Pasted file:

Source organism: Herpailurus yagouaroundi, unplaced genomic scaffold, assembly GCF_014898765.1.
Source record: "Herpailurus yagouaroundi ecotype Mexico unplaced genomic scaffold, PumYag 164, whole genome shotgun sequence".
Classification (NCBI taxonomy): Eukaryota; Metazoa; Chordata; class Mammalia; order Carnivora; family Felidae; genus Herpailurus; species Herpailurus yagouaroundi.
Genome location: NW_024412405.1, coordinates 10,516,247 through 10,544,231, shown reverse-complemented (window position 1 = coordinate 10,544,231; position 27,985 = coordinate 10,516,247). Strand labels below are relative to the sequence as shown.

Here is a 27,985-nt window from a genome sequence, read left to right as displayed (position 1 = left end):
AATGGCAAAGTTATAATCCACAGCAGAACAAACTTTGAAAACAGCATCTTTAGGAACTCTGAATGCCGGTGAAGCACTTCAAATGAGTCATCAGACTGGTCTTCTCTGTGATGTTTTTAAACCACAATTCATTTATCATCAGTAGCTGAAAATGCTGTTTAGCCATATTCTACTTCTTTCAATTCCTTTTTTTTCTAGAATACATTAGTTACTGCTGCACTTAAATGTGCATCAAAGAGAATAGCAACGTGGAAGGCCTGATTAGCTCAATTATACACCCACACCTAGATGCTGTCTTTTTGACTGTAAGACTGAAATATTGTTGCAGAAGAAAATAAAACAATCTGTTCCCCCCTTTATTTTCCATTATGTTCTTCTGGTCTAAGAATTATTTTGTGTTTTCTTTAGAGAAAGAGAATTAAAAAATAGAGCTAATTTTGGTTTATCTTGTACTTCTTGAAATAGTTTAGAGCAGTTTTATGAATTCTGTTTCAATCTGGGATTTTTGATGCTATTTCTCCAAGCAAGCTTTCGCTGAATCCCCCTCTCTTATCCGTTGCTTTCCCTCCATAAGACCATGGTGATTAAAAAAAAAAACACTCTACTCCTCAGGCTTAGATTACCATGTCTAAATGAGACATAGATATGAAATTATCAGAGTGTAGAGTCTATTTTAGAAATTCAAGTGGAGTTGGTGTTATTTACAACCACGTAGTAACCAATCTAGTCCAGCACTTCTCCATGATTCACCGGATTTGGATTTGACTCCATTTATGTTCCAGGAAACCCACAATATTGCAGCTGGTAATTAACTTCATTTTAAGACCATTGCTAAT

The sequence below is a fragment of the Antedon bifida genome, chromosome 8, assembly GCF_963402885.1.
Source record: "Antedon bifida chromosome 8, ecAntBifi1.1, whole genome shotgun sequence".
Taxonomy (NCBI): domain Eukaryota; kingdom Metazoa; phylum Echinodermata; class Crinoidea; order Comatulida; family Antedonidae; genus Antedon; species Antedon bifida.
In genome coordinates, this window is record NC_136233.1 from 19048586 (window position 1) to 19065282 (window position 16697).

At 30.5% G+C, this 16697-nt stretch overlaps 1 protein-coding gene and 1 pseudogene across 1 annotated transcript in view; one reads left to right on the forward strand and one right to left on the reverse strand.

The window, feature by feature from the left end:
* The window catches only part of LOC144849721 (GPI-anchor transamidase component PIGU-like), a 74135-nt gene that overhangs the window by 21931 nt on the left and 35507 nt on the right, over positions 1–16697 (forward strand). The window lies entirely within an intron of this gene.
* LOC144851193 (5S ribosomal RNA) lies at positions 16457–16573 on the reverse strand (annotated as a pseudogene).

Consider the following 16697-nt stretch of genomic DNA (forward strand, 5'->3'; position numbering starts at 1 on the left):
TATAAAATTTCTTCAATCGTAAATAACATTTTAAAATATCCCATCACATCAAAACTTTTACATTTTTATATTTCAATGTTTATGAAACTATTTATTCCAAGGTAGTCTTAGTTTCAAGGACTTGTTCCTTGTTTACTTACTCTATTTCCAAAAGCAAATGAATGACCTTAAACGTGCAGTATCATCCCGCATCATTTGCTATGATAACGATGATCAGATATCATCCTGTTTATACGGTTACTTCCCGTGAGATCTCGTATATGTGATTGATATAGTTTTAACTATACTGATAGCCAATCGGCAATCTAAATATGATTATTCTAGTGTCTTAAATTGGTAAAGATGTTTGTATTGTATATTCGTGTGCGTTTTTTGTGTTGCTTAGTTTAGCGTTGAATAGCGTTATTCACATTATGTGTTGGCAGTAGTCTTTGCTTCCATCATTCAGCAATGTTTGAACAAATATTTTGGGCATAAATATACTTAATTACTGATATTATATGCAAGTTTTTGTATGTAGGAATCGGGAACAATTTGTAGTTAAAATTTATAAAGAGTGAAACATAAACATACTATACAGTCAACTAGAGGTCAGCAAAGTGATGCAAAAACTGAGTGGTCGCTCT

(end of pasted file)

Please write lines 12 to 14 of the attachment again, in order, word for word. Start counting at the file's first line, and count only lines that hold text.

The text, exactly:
The window, feature by feature from the left end:
* The window catches only part of LOC144849721 (GPI-anchor transamidase component PIGU-like), a 74135-nt gene that overhangs the window by 21931 nt on the left and 35507 nt on the right, over positions 1–16697 (forward strand). The window lies entirely within an intron of this gene.
* LOC144851193 (5S ribosomal RNA) lies at positions 16457–16573 on the reverse strand (annotated as a pseudogene).